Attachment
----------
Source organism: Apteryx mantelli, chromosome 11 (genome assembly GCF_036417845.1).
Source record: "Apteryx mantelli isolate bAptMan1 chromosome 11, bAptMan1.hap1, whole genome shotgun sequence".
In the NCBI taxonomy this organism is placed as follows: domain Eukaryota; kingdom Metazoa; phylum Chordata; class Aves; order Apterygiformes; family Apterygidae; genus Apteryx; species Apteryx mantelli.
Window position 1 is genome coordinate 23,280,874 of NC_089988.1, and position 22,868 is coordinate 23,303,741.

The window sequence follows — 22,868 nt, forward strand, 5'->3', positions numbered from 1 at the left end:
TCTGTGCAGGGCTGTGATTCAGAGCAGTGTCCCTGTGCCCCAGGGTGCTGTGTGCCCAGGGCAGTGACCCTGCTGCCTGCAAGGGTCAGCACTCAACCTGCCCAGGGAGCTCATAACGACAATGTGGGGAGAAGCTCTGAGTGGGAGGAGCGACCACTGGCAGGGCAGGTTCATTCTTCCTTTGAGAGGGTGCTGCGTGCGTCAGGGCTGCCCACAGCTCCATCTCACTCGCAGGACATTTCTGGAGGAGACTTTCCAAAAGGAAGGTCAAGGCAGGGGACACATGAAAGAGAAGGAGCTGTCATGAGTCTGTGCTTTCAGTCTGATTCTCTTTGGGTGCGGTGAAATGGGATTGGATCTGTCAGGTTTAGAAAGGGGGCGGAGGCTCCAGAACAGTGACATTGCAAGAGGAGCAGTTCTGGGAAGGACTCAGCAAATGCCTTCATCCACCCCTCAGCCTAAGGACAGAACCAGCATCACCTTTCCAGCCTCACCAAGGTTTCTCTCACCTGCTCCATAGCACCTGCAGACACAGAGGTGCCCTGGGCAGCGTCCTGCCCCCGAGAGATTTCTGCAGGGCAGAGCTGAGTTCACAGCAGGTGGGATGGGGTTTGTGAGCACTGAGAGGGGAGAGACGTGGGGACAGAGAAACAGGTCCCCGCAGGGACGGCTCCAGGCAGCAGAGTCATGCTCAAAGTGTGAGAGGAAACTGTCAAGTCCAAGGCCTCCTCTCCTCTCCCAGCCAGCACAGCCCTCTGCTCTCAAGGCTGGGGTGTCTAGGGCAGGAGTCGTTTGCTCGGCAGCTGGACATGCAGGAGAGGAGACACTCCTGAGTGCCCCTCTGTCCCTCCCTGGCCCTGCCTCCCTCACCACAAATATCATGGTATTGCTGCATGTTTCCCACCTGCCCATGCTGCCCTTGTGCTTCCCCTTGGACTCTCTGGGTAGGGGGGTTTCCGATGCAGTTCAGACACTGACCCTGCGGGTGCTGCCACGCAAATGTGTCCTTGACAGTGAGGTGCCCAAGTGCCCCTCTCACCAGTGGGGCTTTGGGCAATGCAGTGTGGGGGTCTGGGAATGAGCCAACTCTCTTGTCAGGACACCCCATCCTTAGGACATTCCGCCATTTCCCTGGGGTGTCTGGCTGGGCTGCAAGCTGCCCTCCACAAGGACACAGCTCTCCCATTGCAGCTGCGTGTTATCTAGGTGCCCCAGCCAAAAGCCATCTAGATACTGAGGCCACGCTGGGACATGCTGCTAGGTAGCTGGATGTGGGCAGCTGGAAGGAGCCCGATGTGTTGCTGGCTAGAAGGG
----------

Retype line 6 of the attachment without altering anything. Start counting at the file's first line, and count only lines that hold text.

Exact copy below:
TCTGTGCAGGGCTGTGATTCAGAGCAGTGTCCCTGTGCCCCAGGGTGCTGTGTGCCCAGGGCAGTGACCCTGCTGCCTGCAAGGGTCAGCACTCAACCTGCCCAGGGAGCTCATAACGACAATGTGGGGAGAAGCTCTGAGTGGGAGGAGCGACCACTGGCAGGGCAGGTTCATTCTTCCTTTGAGAGGGTGCTGCGTGCGTCAGGGCTGCCCACAGCTCCATCTCACTCGCAGGACATTTCTGGAGGAGACTTTCCAAAAGGAAGGTCAAGGCAGGGGACACATGAAAGAGAAGGAGCTGTCATGAGTCTGTGCTTTCAGTCTGATTCTCTTTGGGTGCGGTGAAATGGGATTGGATCTGTCAGGTTTAGAAAGGGGGCGGAGGCTCCAGAACAGTGACATTGCAAGAGGAGCAGTTCTGGGAAGGACTCAGCAAATGCCTTCATCCACCCCTCAGCCTAAGGACAGAACCAGCATCACCTTTCCAGCCTCACCAAGGTTTCTCTCACCTGCTCCATAGCACCTGCAGACACAGAGGTGCCCTGGGCAGCGTCCTGCCCCCGAGAGATTTCTGCAGGGCAGAGCTGAGTTCACAGCAGGTGGGATGGGGTTTGTGAGCACTGAGAGGGGAGAGACGTGGGGACAGAGAAACAGGTCCCCGCAGGGACGGCTCCAGGCAGCAGAGTCATGCTCAAAGTGTGAGAGGAAACTGTCAAGTCCAAGGCCTCCTCTCCTCTCCCAGCCAGCACAGCCCTCTGCTCTCAAGGCTGGGGTGTCTAGGGCAGGAGTCGTTTGCTCGGCAGCTGGACATGCAGGAGAGGAGACACTCCTGAGTGCCCCTCTGTCCCTCCCTGGCCCTGCCTCCCTCACCACAAATATCATGGTATTGCTGCATGTTTCCCACCTGCCCATGCTGCCCTTGTGCTTCCCCTTGGACTCTCTGGGTAGGGGGGTTTCCGATGCAGTTCAGACACTGACCCTGCGGGTGCTGCCACGCAAATGTGTCCTTGACAGTGAGGTGCCCAAGTGCCCCTCTCACCAGTGGGGCTTTGGGCAATGCAGTGTGGGGGTCTGGGAATGAGCCAACTCTCTTGTCAGGACACCCCATCCTTAGGACATTCCGCCATTTCCCTGGGGTGTCTGGCTGGGCTGCAAGCTGCCCTCCACAAGGACACAGCTCTCCCATTGCAGCTGCGTGTTATCTAGGTGCCCCAGCCAAAAGCCATCTAGATACTGAGGCCACGCTGGGACATGCTGCTAGGTAGCTGGATGTGGGCAGCTGGAAGGAGCCCGATGTGTTGCTGGCTAGAAGGG